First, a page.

Now don’t worry. I’m not going to go on and on again about watching Mary Poppins with my kids. (Although my babbling did actually spark a bit of a revival around the country last time…)
No, right now I just need to say that I am feeling really burned out on searching for a new nanny. I hesitate to even post this because I can just see some of you rolling your eyes and thinking this is some privileged rant, right up there with, “Oh, my! I simply can’t decide between the Land Rover and the BMW!” or, “I’m having a hell of a time deciding whether to take the cruise or the ski trip this winter!”
Well, of course I do know that in the scheme of things, having a dual income and a nice condo in a big city, and a car, and being able to afford any child care at all is a privilege in this crazy country. But, this is no “nanny diaries” scenario; a nanny has a basic child care provider role in our household. It’s just that, well, no one calls them “babysitters” when they work for you long-term. And it doesn’t mean we’re raking in the big bucks, either; no, we actually – when it comes down to it – can’t afford a nanny.
So why do we do it? The prestige? Um, no, not our style. After all, have I even mentioned here that we have a nanny? Is it because we turn up our noses at the other more affordable options, believing that any other type of child care is sub-par for our darling angels? I’m gonna have to say “no” here, too. (Oh, and “Barf.”)
Quite the contrary. In fact, we’ve tried it all, including a home day care, a small child care center, a large child care center, a couple of nannies who brought their own children, a nanny-share with another family, and our own nanny. Each option had its pros, for sure, and there are days when the nanny calls in sick or “dead uncle” and I daydream about a child care center that’s always open when it’s supposed to be.
I should say here, too, that the other option we tried was me just staying home, because when I worked for a school part-time, my salary pretty much covered child care and not much else. But none of these child care options made me less happy than being at home full-time. It’s simply not for me. And you know what they say: if Mama ain’t happy, ain’t NOBODY happy. After six months at home, I started my private practice, which was the perfect solution for me and my happiness. It still didn’t make child care easy, however.
Because here’s the problem for our family – when your small child gets sick (which mine have been – with their chronic allergies and asthma – a LOT), you just can’t bring him to a center or a home day care, because of course he’ll get everyone else sick. (And he’ll get sicker, just by being there!) So, when you own your own business, as I do, and your child gets sick, you are totally stuck. I am not on a salary; I get paid by my clients for the hours I spend providing therapy to their children; when I stay home for a day or two, we take a significant hit. Matt and I have taken turns, but sometimes he has a business trip or big conference call, and can’t stay home. So, in the end, a center is more expensive for us, because of how much money we lose when a child can’t go. With a nanny, we have coverage if one of the kids gets a cold, or a low- grade fever, or has some mild asthma. I can still go to work.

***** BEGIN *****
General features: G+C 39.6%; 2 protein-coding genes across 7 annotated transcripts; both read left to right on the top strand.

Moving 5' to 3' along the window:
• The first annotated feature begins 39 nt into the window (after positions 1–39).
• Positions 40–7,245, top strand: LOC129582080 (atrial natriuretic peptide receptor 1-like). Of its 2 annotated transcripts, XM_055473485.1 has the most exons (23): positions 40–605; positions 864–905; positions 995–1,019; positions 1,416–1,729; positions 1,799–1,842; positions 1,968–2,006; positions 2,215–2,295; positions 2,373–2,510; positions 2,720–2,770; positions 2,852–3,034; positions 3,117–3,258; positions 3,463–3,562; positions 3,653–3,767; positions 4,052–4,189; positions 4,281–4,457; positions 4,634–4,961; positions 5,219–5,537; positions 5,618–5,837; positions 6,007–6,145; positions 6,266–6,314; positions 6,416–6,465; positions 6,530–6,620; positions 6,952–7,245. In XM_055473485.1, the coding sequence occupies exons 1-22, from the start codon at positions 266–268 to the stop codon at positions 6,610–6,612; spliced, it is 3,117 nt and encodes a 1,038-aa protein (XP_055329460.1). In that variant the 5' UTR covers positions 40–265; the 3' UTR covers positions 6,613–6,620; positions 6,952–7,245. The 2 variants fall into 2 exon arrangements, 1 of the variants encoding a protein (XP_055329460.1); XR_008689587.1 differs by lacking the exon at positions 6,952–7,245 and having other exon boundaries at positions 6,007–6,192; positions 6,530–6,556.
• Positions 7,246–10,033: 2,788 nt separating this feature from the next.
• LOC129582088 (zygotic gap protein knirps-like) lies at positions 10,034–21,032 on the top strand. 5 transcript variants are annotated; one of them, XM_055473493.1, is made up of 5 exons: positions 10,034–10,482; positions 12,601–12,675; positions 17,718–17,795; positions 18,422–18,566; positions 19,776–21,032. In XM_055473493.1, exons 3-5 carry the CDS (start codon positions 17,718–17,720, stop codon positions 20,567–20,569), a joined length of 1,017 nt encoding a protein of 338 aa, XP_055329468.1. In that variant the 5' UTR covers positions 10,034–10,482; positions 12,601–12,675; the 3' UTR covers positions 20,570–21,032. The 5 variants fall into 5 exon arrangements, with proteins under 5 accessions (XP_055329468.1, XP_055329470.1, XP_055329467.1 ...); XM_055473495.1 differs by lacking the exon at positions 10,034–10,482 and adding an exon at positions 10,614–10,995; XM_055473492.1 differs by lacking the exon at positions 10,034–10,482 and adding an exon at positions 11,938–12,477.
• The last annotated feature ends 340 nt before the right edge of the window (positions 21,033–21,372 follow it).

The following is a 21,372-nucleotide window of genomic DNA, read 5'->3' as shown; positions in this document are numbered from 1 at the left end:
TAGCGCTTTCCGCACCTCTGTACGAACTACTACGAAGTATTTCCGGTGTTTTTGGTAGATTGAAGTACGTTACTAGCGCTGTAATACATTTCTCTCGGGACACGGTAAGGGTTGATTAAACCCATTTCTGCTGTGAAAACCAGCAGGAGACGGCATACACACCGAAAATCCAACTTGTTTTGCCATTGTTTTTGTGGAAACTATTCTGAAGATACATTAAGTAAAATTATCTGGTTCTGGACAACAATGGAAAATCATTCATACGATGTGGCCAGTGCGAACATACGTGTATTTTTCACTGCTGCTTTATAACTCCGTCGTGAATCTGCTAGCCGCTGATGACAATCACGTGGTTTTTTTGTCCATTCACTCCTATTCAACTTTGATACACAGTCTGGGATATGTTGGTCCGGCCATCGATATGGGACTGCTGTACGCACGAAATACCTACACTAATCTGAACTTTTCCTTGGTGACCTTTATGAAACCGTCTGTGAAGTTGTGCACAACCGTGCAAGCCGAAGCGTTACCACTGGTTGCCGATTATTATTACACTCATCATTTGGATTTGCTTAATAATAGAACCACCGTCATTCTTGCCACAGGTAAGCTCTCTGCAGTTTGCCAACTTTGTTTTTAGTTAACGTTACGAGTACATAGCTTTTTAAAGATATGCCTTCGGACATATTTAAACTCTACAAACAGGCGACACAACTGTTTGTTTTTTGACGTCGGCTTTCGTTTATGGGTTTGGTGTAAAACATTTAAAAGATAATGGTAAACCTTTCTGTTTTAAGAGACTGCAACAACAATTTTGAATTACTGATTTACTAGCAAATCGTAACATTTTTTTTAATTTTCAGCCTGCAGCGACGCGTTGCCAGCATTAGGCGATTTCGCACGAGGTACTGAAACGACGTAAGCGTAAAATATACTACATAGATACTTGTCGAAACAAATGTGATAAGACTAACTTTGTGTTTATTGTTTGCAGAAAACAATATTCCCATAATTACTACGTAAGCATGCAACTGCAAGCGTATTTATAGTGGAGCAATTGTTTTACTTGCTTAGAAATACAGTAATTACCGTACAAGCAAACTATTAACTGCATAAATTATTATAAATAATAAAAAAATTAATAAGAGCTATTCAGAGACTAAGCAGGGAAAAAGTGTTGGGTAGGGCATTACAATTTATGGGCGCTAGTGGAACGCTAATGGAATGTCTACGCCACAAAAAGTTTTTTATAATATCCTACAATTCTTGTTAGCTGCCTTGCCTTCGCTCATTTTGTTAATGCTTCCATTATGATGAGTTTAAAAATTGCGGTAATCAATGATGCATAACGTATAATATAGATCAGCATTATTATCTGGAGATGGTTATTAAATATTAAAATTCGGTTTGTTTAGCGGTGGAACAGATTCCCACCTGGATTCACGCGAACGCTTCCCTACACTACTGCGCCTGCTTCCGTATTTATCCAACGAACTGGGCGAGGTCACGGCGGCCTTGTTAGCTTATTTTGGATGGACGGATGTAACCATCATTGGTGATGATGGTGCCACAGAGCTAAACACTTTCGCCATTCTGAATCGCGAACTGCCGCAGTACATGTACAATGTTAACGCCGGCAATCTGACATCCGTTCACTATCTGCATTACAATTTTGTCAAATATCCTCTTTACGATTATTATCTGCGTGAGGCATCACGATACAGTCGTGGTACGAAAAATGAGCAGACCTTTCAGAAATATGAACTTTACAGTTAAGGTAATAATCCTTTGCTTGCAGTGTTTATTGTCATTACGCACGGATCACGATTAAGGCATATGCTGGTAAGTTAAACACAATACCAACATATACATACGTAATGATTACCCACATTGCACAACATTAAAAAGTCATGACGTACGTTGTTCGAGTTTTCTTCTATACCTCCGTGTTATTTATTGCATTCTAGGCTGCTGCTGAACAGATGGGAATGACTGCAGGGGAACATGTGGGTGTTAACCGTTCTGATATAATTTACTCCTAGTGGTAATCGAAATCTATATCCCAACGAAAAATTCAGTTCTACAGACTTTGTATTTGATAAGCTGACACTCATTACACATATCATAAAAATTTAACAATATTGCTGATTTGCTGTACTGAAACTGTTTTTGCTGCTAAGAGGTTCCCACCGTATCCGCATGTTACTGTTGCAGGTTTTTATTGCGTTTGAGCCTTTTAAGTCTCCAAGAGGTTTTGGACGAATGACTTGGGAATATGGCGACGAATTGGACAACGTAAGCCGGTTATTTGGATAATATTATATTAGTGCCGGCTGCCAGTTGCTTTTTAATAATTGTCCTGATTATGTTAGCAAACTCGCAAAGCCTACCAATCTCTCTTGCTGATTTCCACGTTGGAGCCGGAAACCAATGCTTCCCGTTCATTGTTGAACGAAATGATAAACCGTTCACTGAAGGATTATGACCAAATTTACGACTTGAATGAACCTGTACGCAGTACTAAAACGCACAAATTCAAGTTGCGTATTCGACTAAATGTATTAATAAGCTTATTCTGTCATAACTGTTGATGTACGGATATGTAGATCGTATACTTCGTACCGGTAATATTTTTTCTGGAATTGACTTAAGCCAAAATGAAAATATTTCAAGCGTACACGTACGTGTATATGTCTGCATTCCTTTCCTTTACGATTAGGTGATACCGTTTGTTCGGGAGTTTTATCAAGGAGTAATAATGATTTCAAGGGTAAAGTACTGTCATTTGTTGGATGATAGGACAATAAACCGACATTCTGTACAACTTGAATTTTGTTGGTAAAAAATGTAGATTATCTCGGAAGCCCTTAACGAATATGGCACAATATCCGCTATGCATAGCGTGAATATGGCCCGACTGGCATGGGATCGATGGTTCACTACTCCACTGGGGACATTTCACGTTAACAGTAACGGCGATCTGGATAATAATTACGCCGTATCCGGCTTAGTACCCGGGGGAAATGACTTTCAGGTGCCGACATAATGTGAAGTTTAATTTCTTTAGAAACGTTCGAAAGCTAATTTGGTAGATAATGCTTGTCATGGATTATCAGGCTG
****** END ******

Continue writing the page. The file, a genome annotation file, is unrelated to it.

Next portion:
Also – and this may scare the pants off of working parents with small children – those big kids in their free public schools? You know, the ones you’re looking forward to NOT paying child care for anymore? Well, we have been really stunned by how many frigging days OFF they have ALL THE TIME! I’m not even just talking about the 10 weeks in the summer, 2 weeks over the holidays, and a week for spring break…it’s the random, seemingly-constant full- and half-days off that will drive you bananas! And if you’re both at work all day, who’s with your child? Who the heck is free to pick him up at 12:25 at least a couple times a month?? So, we have been very grateful to have a nanny with Lyle who can also provide all that back-up care for Baxter at no extra fee.
All in all, it makes the most sense for us right now, even though I cringe when I write those checks every Friday and an accountant would surely insist we find a cheaper option.
But the point is, the process of hiring someone new is heinous. The ads, the emails, the phone interviews to screen them, calling their referrals, meeting them, negotiating. We can’t pay top dollar, so we meet lots of wonderful nannies who we end up unable to hire. This is depressing. We always find someone eventually, but it’s so much work. I knew our current nanny would be taking a teaching job this fall and that we only had her for a year; I hope this next hire will get us through until kindergarten. It’s almost exhausting enough this time to make me want to go through an agency, but when I think about spending so much money for a middle-man, I figure we can do it ourselves just one more time.
Please, let it be just one more time.